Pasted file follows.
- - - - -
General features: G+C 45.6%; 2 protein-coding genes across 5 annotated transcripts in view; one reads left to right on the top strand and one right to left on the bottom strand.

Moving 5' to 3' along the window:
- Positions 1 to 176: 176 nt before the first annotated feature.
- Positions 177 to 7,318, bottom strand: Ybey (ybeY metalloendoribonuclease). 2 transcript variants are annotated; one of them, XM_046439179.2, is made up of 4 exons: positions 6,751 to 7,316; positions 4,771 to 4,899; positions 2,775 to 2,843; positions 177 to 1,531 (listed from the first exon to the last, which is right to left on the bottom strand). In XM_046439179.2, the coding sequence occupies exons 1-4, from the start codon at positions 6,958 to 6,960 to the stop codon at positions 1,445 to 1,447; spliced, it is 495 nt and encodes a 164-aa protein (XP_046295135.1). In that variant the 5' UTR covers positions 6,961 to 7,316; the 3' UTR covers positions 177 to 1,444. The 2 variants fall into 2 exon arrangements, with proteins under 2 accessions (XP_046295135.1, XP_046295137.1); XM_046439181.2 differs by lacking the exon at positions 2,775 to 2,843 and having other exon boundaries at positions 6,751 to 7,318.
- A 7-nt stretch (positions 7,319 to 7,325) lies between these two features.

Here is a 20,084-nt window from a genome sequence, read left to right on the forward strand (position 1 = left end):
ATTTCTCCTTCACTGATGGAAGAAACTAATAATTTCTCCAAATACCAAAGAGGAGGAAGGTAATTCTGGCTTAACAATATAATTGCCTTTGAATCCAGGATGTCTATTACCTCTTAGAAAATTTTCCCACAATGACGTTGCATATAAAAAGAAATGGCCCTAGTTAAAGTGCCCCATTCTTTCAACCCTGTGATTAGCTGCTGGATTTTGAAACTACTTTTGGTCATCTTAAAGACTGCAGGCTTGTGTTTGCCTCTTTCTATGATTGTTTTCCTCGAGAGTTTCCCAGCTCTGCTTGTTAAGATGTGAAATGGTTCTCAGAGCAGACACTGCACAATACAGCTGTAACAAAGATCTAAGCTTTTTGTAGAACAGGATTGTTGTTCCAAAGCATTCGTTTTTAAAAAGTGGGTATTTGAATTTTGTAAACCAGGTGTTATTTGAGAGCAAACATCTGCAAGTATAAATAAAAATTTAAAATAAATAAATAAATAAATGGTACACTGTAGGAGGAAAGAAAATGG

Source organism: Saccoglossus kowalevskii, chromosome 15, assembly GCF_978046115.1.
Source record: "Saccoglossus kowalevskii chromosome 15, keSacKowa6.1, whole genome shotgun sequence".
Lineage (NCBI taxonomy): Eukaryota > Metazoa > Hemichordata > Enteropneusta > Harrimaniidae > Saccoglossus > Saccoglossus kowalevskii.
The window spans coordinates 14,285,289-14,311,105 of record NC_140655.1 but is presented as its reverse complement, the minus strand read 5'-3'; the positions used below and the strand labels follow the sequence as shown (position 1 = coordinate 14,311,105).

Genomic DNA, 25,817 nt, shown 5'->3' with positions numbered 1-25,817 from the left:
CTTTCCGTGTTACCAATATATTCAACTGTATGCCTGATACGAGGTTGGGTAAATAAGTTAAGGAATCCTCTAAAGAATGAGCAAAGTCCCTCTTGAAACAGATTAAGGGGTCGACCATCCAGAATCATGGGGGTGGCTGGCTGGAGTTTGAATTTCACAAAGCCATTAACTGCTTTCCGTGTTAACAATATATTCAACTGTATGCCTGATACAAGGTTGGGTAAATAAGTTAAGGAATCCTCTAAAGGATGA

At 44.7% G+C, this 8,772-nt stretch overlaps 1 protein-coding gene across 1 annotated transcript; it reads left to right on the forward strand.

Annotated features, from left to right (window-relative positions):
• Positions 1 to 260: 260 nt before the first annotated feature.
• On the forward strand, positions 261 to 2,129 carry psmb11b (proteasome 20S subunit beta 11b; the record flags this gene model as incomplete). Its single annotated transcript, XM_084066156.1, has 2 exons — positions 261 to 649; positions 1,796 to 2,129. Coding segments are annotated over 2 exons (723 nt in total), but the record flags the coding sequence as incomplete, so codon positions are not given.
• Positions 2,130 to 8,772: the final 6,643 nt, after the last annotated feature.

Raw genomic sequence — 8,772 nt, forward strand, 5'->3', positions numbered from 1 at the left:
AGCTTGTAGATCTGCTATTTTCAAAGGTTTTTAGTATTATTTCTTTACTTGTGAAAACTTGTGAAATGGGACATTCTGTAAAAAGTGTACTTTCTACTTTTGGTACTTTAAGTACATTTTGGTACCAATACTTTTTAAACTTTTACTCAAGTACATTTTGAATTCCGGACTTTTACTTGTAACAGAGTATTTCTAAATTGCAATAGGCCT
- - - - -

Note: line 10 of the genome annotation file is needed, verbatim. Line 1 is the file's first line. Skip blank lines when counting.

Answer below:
Lineage (NCBI taxonomy): Eukaryota > Metazoa > Hemichordata > Enteropneusta > Harrimaniidae > Saccoglossus > Saccoglossus kowalevskii.